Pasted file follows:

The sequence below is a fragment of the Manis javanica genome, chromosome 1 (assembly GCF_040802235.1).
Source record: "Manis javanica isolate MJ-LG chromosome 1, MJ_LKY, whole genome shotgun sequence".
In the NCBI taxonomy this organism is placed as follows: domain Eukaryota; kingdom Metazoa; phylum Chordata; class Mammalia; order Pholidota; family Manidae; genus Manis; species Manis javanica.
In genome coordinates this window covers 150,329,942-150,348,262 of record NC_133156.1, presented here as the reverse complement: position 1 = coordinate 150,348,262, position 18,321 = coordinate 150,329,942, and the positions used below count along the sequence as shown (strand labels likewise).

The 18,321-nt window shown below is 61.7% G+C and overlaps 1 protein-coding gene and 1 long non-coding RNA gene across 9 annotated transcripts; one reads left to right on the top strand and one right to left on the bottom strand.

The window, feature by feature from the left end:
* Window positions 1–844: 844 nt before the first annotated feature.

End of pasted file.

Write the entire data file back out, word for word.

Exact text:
The sequence below is a fragment of the Manis javanica genome, chromosome 1 (assembly GCF_040802235.1).
Source record: "Manis javanica isolate MJ-LG chromosome 1, MJ_LKY, whole genome shotgun sequence".
In the NCBI taxonomy this organism is placed as follows: domain Eukaryota; kingdom Metazoa; phylum Chordata; class Mammalia; order Pholidota; family Manidae; genus Manis; species Manis javanica.
In genome coordinates this window covers 150,329,942-150,348,262 of record NC_133156.1, presented here as the reverse complement: position 1 = coordinate 150,348,262, position 18,321 = coordinate 150,329,942, and the positions used below count along the sequence as shown (strand labels likewise).

The 18,321-nt window shown below is 61.7% G+C and overlaps 1 protein-coding gene and 1 long non-coding RNA gene across 9 annotated transcripts; one reads left to right on the top strand and one right to left on the bottom strand.

The window, feature by feature from the left end:
* Window positions 1–844: 844 nt before the first annotated feature.